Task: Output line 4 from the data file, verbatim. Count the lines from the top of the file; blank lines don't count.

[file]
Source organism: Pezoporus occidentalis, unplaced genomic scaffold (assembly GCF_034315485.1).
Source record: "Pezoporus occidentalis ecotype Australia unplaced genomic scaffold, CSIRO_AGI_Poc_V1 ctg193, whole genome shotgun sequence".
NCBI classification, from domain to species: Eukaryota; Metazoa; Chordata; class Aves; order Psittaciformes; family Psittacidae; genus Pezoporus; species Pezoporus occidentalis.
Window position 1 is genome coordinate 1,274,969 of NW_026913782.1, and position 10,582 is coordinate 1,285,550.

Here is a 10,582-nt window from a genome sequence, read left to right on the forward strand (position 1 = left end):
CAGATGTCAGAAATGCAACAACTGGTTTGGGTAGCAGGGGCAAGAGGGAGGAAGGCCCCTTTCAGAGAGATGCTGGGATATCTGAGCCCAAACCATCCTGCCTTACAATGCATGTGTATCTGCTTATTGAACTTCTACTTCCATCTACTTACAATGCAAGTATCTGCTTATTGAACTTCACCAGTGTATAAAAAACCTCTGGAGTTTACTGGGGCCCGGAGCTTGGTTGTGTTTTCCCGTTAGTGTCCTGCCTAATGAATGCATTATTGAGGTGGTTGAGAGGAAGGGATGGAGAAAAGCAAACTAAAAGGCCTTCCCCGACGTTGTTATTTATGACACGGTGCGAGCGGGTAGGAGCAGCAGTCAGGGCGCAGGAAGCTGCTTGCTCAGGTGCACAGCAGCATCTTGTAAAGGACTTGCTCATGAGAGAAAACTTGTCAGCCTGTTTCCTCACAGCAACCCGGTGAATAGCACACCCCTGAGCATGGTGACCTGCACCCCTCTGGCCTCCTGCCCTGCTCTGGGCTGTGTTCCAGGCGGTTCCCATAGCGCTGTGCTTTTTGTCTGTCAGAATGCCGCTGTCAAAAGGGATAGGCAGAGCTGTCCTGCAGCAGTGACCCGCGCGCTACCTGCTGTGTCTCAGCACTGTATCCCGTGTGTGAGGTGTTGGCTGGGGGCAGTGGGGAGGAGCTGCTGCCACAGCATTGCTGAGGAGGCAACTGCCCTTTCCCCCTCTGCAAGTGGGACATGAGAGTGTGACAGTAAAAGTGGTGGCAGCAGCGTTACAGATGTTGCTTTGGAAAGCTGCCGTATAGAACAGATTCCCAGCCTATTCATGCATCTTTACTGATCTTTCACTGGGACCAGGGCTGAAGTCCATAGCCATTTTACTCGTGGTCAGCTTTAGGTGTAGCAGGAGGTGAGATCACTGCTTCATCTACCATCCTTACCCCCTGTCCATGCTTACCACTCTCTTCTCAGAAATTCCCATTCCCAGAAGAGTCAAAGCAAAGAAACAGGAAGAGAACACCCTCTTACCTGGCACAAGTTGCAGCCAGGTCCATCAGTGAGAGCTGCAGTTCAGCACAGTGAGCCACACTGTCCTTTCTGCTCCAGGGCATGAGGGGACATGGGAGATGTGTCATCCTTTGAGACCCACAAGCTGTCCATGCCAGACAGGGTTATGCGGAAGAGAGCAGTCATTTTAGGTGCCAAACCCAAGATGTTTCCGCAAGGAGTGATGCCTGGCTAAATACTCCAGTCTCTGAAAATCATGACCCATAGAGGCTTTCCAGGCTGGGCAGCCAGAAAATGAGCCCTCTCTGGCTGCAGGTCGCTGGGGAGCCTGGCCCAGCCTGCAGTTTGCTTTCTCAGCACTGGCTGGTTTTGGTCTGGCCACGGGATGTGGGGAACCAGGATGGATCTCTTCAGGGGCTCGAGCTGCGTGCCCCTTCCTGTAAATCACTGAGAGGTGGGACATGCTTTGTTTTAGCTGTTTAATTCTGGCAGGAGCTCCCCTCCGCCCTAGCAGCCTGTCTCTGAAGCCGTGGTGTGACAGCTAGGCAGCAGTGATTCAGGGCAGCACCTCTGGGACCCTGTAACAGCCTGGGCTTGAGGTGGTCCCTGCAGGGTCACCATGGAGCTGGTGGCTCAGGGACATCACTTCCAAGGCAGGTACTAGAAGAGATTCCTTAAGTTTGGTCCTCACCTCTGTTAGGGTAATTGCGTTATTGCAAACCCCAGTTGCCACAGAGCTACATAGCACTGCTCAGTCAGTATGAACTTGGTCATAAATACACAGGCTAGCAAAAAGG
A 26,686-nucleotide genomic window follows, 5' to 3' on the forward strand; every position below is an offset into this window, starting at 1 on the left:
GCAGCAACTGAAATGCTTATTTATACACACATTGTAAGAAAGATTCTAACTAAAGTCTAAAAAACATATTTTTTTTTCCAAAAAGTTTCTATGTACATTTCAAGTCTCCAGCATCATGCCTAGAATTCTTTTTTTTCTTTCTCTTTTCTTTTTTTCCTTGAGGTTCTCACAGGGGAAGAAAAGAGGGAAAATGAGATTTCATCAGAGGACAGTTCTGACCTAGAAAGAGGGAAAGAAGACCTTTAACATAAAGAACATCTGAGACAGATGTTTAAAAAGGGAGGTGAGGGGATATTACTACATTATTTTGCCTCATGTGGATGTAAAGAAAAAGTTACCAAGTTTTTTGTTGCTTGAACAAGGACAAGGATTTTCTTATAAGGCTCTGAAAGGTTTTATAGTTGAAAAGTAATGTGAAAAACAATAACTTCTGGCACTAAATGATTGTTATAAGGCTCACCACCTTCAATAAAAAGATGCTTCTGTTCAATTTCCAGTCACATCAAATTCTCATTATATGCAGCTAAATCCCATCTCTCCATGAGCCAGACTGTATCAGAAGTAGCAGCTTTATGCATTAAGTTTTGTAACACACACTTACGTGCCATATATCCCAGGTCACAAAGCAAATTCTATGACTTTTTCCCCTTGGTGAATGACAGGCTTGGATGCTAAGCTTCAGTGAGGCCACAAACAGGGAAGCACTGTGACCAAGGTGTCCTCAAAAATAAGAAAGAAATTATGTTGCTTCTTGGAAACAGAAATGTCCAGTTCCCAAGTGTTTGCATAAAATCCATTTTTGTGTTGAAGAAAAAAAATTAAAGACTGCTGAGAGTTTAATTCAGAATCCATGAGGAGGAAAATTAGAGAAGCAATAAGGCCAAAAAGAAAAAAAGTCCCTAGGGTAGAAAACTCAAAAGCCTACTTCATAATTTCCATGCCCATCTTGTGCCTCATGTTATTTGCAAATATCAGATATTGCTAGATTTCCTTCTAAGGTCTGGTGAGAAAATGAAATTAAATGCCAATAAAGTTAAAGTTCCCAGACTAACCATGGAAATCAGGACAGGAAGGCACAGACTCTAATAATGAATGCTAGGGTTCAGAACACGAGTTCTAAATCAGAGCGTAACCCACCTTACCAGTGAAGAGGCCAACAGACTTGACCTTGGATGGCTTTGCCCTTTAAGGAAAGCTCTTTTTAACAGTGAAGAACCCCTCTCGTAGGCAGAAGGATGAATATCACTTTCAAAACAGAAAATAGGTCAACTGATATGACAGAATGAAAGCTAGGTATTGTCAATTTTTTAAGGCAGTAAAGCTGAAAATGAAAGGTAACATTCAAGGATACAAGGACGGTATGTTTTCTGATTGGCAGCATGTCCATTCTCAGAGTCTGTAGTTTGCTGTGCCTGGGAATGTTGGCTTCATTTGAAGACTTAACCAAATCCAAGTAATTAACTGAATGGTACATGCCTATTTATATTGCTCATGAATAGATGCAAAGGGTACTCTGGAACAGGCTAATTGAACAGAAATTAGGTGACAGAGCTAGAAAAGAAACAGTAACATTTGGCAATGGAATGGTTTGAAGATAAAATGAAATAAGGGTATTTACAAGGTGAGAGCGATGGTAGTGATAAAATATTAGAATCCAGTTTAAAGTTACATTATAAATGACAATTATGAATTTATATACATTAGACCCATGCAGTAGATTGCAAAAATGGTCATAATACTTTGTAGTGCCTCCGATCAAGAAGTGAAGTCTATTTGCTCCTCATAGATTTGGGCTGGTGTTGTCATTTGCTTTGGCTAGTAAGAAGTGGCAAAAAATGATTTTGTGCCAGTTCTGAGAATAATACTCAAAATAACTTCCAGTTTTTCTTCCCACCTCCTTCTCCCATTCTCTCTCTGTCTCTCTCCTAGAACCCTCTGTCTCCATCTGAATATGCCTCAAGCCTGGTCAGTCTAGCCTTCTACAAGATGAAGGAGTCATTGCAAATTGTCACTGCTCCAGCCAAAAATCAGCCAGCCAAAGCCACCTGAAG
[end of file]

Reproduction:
Window position 1 is genome coordinate 1,274,969 of NW_026913782.1, and position 10,582 is coordinate 1,285,550.